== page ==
From the January 2016 issue of The Rotarian
I don’t remember exactly when the menu at Starbucks started bothering me, but it must have been almost the first time I stepped into one. It wasn’t the range of products or the drinks themselves – which I enjoyed. It was the names of three coffee sizes: tall, grande, and venti, otherwise known as “small, medium, and large.”
For years I engaged in a kind of guerrilla campaign of not using them.
“I’ll take a large, please.”
“Yes, large, thank you.”
This was petty and annoying, I know, but I couldn’t help myself. I wasn’t even sure why it irked me, until I realized it was something quite simple: a flagrant disregard for meaning, the notion that you can take a word and bend it to your own purposes. To make a small into a tall felt like a glimpse of a world where people could buy a word, gut it, then fill it with whatever they wanted. Language is an agreement, a social contract. This felt like a violation.
Changing the word doesn’t change the thing it describes. It only creates a wider gulf between rhetoric and reality. Using the Italian word for large (grande) doesn’t make a cup any bigger. And calling another one a “venti” doesn’t make it anything but the largest of the three drinks on the menu. By historical standards, they all contain large amounts of coffee. But we are not ordering historically. We are ordering comparatively.
These may seem like small concerns. But I can’t help feeling they are a bellwether of some broader change. In his essay “Politics and the English Language,” George Orwell lamented the creep of clichés and jargon into politicians’ speeches whenever they didn’t want people to understand what they were saying (or didn’t themselves know what they meant). Their words hid their meaning instead of clarifying it.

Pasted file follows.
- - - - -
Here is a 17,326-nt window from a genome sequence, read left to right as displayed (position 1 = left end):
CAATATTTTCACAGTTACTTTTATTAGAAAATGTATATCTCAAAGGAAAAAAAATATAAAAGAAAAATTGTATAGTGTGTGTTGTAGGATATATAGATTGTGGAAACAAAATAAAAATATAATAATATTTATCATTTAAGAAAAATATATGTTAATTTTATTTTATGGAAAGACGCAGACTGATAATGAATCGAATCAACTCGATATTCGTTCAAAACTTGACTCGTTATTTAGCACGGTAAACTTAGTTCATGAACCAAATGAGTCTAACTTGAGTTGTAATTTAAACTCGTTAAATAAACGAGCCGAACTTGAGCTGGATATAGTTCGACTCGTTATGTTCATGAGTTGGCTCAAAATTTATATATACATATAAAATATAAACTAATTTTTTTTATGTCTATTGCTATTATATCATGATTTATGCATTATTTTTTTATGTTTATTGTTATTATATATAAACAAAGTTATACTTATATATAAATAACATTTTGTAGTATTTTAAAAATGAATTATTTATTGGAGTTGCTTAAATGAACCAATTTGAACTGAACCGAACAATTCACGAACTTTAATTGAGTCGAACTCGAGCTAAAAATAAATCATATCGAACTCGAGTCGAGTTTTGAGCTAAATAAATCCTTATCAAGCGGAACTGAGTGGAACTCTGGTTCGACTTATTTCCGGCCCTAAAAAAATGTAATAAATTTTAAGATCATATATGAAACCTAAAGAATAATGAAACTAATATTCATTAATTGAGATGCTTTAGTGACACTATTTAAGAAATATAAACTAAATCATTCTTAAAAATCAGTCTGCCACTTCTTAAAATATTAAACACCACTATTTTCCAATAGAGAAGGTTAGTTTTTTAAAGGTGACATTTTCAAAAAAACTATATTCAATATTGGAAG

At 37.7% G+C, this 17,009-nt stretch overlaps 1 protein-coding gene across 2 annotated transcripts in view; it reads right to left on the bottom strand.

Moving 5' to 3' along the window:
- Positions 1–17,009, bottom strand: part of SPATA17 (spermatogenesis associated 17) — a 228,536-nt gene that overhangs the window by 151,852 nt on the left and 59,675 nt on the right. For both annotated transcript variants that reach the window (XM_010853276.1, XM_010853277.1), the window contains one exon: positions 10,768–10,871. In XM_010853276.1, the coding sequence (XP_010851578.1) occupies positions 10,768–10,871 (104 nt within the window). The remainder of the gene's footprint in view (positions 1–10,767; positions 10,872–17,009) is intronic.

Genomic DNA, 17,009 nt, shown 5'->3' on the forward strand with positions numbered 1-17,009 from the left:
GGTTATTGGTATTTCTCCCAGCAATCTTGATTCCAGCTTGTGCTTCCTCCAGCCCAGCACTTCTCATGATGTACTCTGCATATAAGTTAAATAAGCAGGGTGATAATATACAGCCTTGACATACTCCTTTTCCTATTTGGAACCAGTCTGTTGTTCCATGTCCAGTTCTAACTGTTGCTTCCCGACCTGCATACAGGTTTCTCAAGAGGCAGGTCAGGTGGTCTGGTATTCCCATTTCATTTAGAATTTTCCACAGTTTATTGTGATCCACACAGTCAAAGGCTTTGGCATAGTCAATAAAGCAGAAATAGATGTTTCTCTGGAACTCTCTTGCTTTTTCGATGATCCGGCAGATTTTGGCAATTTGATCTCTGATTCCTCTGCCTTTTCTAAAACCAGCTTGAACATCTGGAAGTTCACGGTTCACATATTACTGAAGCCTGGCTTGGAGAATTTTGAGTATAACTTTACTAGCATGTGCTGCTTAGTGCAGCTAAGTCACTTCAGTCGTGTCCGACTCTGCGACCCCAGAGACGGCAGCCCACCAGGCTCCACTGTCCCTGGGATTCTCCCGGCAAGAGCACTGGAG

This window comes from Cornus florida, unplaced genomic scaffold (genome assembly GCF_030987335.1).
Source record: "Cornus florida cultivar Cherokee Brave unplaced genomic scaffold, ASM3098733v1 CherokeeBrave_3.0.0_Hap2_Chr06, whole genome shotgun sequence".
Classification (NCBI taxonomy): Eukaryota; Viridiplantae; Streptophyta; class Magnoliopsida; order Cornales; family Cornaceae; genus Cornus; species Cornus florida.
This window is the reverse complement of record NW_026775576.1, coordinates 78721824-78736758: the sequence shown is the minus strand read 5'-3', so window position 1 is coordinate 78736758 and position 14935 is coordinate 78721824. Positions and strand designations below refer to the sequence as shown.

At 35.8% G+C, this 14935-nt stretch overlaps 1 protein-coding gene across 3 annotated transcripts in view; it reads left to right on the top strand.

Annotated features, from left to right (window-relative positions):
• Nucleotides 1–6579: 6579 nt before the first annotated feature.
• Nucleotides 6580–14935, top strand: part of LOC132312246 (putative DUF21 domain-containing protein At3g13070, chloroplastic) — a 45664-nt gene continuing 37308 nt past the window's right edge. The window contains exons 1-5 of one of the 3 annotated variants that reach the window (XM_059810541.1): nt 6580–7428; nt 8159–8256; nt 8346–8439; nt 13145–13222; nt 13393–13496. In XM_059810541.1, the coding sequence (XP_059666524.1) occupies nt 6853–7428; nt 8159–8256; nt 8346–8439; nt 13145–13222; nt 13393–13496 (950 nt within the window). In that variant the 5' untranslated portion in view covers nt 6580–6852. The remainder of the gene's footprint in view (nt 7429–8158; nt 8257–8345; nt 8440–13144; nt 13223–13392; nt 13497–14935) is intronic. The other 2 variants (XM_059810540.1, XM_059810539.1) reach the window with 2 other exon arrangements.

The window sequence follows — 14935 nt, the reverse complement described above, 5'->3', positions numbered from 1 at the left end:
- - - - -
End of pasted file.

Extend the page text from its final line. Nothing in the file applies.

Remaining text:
“When there is a gap between one’s real and one’s declared aims, one turns as it were instinctively to long words and exhausted idioms, like a cuttlefish squirting out ink,” Orwell wrote. He was worried that people might dismiss his concerns as sentimental, and I share his fear. Who cares about the Starbucks menu? Big deal. Yet there is reason for concern. We are so inundated with meaningless words that we have grown numb to them.
Recently, I sat down in a coffee shop and overheard a young woman tell a friend that she needed to do some “concepting.” (Meaning, I assumed, coming up with some ideas.) In some work environments, entire meetings are conducted in this innovative language, which often contains three or four times the volume of words necessary. In which “I’m noticing you have a gap with your arrival time” means “You’re late.” Or “Why don’t you frame up this project for me” means “Explain this project.” Other Orwellian examples include things like “deep dive,” “low-hanging fruit,” and “continuous improvement,” which is neither continuous nor an improvement.